Factors Associated with Poor Uptake of HIV Counselling and Testing amongst Adult Men at Health Facilities in Rustenburg Sub-district, South Africa

Factors Associated with Poor Uptake of HIV Counselling and Testing amongst Adult Men at Health Facilities in Rustenburg Sub-district, South Africa

The Open Microbiology Journal 29 Dec 2023 RESEARCH ARTICLE DOI: 10.2174/0118742858259481230927040147



HIV counselling and testing (HCT) is one of the ways of reducing the prevalence of HIV infection and ensuring that infected individuals receive appropriate care. Unfortunately, the uptake of HCT amongst males, aged 15 to 49 years remains low.


The aim of the study was to identify factors influencing low uptake of HCT amongst males between the ages of 15 and 49 in the health care facilities of Rustenburg.


It is a cross-sectional descriptive study among 15- and 49-years males who visited 19 health facilities within Rustenburg using a self-administered questionnaire.


Four hundred and forty (440) males (15-49 years) took part in the study with a response rate of 98%. Of this total, 39 (9%) had never been tested for HIV. Most (79.1%) of participants undertook HIV testing for health reasons. The results indicated that differences in age (males aged between 40 and 49 years) and employment status (employed men) translated to differences in the likelihood of one being tested and these two variables (age and employment status) were associated with knowledge as a factor in the acceptance and usage of HCT services. Knowledge about HCT services was significantly associated with acceptability and usage of HCT services (P<0.05).


Participants aged between 15 and 29 years were less likely to undergo HIV testing than other age groups. There is a need to encourage young people to undertake HIV testing since they are the most vulnerable age group.

Keywords: HIV, HCT, Uptake of HCT, Adult men, Health facilities, ART.


According to the latest HIV statistics, there were 39 million people living with HIV in 2022, and 1.3 million people were newly infected with HIV [1]. This is still a long way from the ambitious target to end AIDS by 2030, which was adopted by UN member states in 2021, on the signing of the Political Declaration on HIV and AIDS: Ending Inequalities and Getting on Track to End AIDS by 2030 [2]. The sub-Saharan African region continue to share a significant portion of the global burden of HIV with women and young girls accounting for 63% of all new infections in the region [3]. South Africa remains the epicentre of the global pandemic with an estimated 8.45 million people living with HIV by the end of 2022 [4], and almost a fourth of women in their reproductive ages (15–49 years) are living with HIV. Data from a national population based survey is showing an upward trend in the engagement of in age-disparate relationships (defined as having a sexual partner 5+ years different from oneself) among females since 2005 and a steady rise since 2008 in multiple sexual partners (MSP) as appose to a decline that was noted in self-reported MSPs among males from 2012 to 2017. However, men are more likely to engage in early sexual debut (first sex before the age of 15 years) and are less likely to have tested for HIV compared to their female counterparts [5]. It is important that we highlight the factors that contribute to men not testing for HIV because current data indicates that this might have a negative impact on the health of both men and women [6].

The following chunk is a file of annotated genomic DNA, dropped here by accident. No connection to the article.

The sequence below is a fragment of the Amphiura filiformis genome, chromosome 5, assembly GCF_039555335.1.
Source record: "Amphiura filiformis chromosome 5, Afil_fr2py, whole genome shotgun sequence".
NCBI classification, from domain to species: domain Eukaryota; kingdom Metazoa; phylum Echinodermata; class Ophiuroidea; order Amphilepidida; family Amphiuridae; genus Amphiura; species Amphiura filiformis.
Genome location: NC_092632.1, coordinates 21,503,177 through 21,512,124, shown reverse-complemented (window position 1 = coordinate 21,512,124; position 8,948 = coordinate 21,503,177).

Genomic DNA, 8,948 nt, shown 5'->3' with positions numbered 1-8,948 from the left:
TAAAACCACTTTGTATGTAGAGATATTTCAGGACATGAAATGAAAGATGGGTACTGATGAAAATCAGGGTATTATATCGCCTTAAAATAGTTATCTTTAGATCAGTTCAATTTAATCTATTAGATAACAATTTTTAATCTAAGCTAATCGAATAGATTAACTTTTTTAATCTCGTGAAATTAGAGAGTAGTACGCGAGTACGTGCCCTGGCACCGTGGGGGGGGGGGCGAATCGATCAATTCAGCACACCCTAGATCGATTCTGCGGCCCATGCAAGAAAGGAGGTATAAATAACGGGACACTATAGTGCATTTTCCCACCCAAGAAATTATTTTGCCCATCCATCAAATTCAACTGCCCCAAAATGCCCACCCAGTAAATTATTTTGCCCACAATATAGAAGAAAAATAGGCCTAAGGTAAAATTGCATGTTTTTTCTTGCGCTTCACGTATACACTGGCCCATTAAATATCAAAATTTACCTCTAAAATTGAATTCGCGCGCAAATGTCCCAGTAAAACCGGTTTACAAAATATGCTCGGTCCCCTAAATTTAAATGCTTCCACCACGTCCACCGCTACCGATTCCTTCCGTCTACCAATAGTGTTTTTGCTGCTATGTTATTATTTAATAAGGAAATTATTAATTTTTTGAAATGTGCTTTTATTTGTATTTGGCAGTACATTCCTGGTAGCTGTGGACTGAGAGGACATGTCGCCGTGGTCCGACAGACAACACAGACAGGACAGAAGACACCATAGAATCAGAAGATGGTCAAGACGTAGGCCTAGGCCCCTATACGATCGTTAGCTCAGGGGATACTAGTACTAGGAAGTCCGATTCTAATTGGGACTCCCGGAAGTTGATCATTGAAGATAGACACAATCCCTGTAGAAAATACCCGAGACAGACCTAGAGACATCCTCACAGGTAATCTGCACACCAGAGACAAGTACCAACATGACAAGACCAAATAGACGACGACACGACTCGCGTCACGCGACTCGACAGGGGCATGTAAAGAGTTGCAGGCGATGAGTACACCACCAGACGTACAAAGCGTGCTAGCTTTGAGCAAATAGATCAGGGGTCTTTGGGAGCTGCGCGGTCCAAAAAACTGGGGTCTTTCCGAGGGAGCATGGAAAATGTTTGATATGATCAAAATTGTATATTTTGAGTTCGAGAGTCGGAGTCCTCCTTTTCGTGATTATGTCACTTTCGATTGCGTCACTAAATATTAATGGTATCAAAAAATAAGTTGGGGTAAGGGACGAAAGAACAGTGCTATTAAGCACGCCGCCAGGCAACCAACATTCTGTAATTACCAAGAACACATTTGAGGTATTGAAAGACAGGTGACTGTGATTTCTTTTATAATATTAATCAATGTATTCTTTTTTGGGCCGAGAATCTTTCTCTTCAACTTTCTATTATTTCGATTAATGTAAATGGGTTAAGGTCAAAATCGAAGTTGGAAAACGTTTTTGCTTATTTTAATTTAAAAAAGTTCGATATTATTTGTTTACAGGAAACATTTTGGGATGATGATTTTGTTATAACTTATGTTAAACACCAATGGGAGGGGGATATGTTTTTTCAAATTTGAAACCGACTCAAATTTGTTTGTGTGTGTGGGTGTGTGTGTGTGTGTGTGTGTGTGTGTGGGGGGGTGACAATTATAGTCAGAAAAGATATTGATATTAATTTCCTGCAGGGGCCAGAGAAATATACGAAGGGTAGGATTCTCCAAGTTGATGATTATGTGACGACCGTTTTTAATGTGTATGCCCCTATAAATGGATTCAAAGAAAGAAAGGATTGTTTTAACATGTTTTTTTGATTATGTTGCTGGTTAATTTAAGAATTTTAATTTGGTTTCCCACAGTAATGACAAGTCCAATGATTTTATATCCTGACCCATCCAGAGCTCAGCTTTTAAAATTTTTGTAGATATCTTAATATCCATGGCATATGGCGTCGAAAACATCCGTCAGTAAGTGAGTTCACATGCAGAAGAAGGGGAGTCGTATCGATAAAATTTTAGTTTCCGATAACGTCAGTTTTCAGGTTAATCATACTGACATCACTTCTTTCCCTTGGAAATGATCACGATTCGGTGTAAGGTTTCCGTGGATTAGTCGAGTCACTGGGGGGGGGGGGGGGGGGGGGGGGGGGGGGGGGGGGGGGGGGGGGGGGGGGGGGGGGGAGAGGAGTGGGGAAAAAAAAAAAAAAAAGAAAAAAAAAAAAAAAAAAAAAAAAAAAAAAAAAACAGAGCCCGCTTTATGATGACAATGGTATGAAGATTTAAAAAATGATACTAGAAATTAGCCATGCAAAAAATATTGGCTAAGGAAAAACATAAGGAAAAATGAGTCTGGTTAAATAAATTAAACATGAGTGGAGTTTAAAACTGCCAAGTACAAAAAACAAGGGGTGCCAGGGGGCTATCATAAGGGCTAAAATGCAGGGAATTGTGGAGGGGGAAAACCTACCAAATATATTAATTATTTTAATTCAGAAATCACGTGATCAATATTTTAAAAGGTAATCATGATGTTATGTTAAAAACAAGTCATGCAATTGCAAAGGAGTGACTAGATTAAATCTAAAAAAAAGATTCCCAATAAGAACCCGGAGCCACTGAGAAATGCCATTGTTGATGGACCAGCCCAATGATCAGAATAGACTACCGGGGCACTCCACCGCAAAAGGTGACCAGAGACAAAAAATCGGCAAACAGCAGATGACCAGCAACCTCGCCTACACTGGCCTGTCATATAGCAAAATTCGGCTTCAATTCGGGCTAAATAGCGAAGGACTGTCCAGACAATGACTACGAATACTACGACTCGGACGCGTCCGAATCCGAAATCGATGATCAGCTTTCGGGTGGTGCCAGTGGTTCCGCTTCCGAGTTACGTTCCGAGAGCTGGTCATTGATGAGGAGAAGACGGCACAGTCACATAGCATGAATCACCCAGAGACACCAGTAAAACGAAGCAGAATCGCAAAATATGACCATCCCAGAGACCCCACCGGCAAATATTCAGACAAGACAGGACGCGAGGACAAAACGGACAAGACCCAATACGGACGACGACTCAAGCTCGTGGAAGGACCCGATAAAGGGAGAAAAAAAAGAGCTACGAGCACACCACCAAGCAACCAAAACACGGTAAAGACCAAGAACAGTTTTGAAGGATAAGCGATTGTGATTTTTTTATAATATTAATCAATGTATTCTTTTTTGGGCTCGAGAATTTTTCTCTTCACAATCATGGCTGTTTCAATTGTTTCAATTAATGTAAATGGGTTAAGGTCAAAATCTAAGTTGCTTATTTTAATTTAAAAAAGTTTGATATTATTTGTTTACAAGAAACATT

There are increasing calls for health systems and particularly HIV programmes, to be intentional about their efforts to include and engage men in interventions to challenge harmful gender norms that will enhance both men’s and women’s health [6, 7]. A report which exclusively looked at men and HIV in South Africa [7] raised the concern that men might be left out of the HIV response globally, but particularly in South Africa, where the HIV epidemic is concentrated around women. This “blind spot” as it is quoted by the UNAIDS report is totally understandable given the high incidence of HIV among women and young girls, however, this is at the expense of men. Men in South Africa, tend to be sicker than women when presenting for medical assistance including HIV counselling and testing services (HCT), because they access the services very late [7]. Fewer men test for HIV than women [8] and therefore risk transmitting HIV to other sexual partners unknowingly simply because they do not know their HIV status.